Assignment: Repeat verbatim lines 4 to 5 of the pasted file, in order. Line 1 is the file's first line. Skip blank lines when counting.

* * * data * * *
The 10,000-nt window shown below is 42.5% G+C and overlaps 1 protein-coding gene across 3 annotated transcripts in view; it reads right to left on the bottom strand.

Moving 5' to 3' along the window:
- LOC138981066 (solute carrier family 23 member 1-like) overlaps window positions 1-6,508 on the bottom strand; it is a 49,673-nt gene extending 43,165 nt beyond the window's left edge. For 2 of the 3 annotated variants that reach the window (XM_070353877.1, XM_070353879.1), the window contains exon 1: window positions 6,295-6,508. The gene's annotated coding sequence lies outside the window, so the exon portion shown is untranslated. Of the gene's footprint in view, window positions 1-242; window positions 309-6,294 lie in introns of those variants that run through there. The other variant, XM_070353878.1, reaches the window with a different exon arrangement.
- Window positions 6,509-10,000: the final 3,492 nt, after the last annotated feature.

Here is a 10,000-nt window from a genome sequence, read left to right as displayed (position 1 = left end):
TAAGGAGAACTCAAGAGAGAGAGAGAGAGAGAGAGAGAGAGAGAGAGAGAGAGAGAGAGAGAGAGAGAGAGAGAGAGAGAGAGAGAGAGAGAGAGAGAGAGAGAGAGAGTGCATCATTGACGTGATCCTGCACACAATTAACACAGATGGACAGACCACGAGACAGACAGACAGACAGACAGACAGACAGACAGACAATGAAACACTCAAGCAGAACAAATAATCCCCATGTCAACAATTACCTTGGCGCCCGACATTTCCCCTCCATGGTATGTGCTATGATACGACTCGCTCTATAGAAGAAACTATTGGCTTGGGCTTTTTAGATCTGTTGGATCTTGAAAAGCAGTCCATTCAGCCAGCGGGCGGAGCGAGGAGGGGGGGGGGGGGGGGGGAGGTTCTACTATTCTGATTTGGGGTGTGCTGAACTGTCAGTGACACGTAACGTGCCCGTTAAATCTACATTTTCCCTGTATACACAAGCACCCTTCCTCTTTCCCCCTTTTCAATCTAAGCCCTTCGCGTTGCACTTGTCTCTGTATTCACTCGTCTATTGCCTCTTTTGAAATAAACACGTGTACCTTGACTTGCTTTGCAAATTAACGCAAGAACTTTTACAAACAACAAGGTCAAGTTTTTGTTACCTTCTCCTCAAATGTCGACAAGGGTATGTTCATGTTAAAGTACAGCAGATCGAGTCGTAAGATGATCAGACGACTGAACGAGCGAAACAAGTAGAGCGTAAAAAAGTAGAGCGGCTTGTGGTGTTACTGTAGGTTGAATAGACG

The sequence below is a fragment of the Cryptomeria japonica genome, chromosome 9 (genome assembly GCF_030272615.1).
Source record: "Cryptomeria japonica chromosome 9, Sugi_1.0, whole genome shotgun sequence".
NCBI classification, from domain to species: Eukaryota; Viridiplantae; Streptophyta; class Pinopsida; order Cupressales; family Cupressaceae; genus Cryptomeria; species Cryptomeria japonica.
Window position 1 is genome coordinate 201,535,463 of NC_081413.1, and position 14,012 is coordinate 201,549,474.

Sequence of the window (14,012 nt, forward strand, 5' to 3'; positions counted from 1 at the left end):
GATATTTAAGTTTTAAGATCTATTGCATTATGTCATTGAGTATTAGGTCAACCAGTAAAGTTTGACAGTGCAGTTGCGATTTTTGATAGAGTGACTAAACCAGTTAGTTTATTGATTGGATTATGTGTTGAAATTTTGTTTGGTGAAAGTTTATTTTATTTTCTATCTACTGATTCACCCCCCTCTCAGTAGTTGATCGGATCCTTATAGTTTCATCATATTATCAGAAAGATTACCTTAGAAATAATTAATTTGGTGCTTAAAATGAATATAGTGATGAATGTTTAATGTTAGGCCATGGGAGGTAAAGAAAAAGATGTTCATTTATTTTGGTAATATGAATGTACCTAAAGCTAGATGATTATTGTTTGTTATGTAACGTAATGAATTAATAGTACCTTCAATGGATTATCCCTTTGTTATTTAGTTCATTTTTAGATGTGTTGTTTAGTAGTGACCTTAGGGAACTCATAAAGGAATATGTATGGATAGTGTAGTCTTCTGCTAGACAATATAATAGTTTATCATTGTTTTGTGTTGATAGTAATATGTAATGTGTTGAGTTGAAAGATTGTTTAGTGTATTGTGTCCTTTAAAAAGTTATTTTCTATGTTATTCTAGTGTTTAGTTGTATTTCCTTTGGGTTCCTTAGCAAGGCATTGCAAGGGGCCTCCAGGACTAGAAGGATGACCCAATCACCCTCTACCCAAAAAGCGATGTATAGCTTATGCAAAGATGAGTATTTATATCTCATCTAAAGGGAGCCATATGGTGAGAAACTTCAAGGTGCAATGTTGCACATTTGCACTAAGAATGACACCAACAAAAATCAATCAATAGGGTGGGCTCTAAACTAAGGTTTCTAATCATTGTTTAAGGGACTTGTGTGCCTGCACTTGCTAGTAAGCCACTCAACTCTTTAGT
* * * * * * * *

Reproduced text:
- Window positions 6,509-10,000: the final 3,492 nt, after the last annotated feature.

Here is a 10,000-nt window from a genome sequence, read left to right as displayed (position 1 = left end):